Thursday, December 08, 2005

What is in our power

This is an important point raised by a commentator [ see below ] , and I think it deserves more than a brief comment.

The Greek phrase “eph’ hemin” is conventionally translated as “ up to us” or “in our power” or “in our control”. And so I translate, for a want of better idiom, but caveat lector! The term, originally from Aristotle, has a technical meaning for Epictetus. Something is not “eph’ hemin” if our use of it can ever be hindered or frustrated in any way. Can the use we wish to make of our body or our property or any external sometimes be frustrated or hindered? Yes. Then no external is “eph’ hemin”. Epictetus says that more times than I can count, and we translate those passages as “ no externals are in our control or in our power.”

But there is a problem with this translation, isn't there ? It sounds counterintuitive to say “ our bodies are not in our control.” But this is what Epictetus is saying with the idiom “eph’ hemin”, not meaning, I think ,to deny the fact that we seem to be mostly in charge of what we do, but meaning only to deny that we have a level of control or power that cannot be overridden.

Don’t think of Epictetus as someone keen on scientifically exploring the limits and degrees of the voluntary control we do exert over ourselves and things. That is not his game in the Discourses. He thinks it self-evident that externals are not “eph’ hemin”.

One question I have been asking Epictetus is why he thinks that internals are “eph’ hemin” in his strong sense? We have the familiar phenomema of drugs and alcohol and brain injuries dramatically interfering with and altering our ability to reason and choose and behave well. Character and virtue and intellect are vulnerable. I can think of nothing, within or without, that is “eph’ hemin” in Epictetus strong sense. Remember, once again, that this is not to deny that we have some, perhaps a significant amount of internal control.

3 Comments:

Blogger Henry Jones said...

>>>We have the familiar phenomema of drugs and alcohol and brain injuries dramatically interfering with and altering our ability to reason and choose and behave well.<<<

Of course. Epictetus would not deny this. He did not lecture to drunks or to people under the influence of drugs, nor to people with brain injuries. There would be no point. Such people cannot be helped by Stoic ethics. I very much doubt that a practitioner in any tradition would want to make the attempt to get through to someone half cut or stoned out of their mind.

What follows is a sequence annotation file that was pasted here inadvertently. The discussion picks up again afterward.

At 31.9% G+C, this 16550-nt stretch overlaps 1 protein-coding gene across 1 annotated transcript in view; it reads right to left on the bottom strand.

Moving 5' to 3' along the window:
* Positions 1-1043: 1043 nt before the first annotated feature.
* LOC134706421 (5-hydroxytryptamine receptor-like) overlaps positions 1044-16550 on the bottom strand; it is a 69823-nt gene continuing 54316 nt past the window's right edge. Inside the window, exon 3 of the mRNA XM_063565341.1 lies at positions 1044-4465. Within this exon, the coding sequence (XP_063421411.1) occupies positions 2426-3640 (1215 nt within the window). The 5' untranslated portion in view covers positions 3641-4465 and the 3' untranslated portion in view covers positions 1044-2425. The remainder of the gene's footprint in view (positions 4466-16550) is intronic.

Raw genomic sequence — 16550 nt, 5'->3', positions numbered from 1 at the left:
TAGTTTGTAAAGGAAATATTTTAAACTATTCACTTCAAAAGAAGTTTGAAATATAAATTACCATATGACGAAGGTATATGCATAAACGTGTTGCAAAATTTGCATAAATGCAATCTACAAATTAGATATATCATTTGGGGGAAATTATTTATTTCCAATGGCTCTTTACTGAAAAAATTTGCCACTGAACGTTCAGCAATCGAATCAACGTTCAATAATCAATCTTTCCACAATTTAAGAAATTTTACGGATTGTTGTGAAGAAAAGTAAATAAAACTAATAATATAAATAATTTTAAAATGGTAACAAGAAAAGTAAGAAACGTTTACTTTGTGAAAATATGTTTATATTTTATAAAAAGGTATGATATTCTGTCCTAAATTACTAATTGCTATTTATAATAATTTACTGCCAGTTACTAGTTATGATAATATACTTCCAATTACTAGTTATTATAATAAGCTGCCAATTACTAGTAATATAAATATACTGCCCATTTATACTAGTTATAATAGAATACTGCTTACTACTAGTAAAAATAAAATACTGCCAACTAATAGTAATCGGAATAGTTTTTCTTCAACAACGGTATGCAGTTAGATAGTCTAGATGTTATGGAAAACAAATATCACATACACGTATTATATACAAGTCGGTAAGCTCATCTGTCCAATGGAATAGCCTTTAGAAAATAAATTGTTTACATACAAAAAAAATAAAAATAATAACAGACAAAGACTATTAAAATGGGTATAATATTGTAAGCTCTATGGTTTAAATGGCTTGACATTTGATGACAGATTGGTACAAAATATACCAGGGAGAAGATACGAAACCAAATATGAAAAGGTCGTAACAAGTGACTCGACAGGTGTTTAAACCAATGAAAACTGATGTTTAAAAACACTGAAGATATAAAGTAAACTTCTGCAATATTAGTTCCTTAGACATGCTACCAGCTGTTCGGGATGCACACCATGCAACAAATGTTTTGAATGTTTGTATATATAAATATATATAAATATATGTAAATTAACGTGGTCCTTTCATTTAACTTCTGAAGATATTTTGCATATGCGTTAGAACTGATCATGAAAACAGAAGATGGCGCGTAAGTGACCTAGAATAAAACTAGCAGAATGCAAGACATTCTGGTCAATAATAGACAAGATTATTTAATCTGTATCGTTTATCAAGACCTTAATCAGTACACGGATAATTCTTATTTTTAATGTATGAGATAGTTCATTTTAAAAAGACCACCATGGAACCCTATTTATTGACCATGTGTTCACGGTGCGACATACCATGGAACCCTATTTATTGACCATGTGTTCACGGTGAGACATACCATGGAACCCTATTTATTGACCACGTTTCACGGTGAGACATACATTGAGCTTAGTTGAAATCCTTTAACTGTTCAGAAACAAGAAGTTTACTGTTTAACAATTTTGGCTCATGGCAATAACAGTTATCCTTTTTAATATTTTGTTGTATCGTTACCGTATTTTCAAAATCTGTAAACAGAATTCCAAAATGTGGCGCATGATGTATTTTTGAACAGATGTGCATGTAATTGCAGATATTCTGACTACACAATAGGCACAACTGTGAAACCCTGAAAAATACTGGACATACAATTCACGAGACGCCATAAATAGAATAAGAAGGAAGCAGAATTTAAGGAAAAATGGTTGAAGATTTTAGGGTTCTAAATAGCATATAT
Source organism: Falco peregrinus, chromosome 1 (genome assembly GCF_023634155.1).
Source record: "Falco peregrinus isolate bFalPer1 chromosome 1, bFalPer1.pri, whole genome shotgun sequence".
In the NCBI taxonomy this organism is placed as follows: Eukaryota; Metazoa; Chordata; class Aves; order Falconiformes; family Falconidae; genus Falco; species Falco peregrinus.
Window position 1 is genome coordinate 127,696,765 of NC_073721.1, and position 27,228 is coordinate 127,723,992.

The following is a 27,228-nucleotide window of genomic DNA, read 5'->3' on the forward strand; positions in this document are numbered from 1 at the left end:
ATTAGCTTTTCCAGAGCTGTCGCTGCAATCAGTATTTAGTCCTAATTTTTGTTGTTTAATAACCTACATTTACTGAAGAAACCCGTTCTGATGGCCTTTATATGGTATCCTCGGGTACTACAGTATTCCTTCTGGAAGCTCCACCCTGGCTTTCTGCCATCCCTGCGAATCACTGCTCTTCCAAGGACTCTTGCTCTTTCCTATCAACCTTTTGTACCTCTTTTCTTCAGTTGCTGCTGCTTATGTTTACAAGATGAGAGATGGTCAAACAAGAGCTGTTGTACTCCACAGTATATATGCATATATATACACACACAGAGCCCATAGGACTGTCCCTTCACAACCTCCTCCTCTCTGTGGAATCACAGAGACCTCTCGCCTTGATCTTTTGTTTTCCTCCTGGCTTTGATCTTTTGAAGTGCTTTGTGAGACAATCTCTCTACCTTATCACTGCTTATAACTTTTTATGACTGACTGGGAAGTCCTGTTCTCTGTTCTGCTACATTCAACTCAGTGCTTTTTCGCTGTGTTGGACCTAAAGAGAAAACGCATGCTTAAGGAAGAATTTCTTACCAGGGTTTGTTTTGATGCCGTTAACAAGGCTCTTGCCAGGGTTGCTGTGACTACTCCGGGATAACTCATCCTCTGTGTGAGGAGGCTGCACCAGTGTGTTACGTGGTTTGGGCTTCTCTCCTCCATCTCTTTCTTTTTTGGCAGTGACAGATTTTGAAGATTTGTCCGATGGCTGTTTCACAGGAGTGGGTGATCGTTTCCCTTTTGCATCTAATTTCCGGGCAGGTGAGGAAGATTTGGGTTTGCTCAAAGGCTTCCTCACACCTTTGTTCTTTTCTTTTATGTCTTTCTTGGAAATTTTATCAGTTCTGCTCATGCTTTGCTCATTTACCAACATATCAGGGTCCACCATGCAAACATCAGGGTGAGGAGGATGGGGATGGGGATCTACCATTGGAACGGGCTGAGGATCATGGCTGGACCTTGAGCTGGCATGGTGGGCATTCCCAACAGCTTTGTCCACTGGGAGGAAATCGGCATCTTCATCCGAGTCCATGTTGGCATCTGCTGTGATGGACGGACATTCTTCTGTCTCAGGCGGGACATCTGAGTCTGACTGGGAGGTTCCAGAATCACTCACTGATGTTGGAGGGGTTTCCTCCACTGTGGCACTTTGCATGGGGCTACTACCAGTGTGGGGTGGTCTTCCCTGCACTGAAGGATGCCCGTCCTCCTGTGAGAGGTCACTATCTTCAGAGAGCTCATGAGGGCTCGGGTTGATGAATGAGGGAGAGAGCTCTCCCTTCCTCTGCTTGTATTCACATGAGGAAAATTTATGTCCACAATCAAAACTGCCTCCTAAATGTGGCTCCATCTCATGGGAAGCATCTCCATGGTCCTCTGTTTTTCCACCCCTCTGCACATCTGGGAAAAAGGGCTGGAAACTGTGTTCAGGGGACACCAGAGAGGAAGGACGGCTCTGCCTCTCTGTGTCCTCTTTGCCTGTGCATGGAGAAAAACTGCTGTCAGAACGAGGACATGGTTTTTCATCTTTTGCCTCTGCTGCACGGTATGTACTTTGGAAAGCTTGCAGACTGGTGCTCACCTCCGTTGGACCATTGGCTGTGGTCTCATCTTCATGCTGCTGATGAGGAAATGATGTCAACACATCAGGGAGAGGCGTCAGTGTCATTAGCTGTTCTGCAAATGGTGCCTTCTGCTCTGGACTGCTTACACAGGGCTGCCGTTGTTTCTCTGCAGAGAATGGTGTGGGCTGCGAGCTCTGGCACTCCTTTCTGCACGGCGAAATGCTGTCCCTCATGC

But this is not a problem for Stoicism, is it?

Stoicism presupposes in its students a functioning capacity for rationality. It does not hold it a necessary truth that every living human being possesses such a capacity.

2:47 PM  
Blogger Macuquinas d' Oro said...

Dear Henry,

Thank you again for the comment.
What I think is a problem for Epictetus is the vulnerability of our inner life to tragic accidents.
Epictetus wants to maintain that our intellect and character and inner calm are "up to us" in a way that our control of externals can never be. But the findings of modern neuropathology seem to oppose this optimistic assessment. Sustain some significant trauma to your anterior frontal lobes, or to your amgydala, and you will likely become a very different person. Your ability to make good reasoned choice will be gone. Your self-control will be severely impaired. Your behaviour will become inappropriate in many contexts.
I conclude that my grasp on things in the sphere of choice is no more secure and "up to us" ( in Epictetus' strong sense ) than is my possession of externals.

3:19 PM  
Blogger Henry Jones said...

I don't see this as a problem for Epictetus. He would surely not object to your general point that our rational faculty is vulnerable in the ways you mention. Whilst this faculty is working properly, it need never fail in making proper use of impressions. But external things are persistently prone to doing what we do not want. All things being equal – and how else are to proceed (in any endeavour)? – our faculty of rationality can be trained to function perfectly day after day (until such time as it packs in). External things, on the other hand, are prone to doing what we do not want minute by minute, and there is no let up to this. Most people muddle along, getting upset when external things prove unreliable, and getting excited when they get what they want. The Stoic believes that this is a silly way to carry on, and demeans us as truly rational beings.

But you pays your money and you takes your choice...

3:52 PM  

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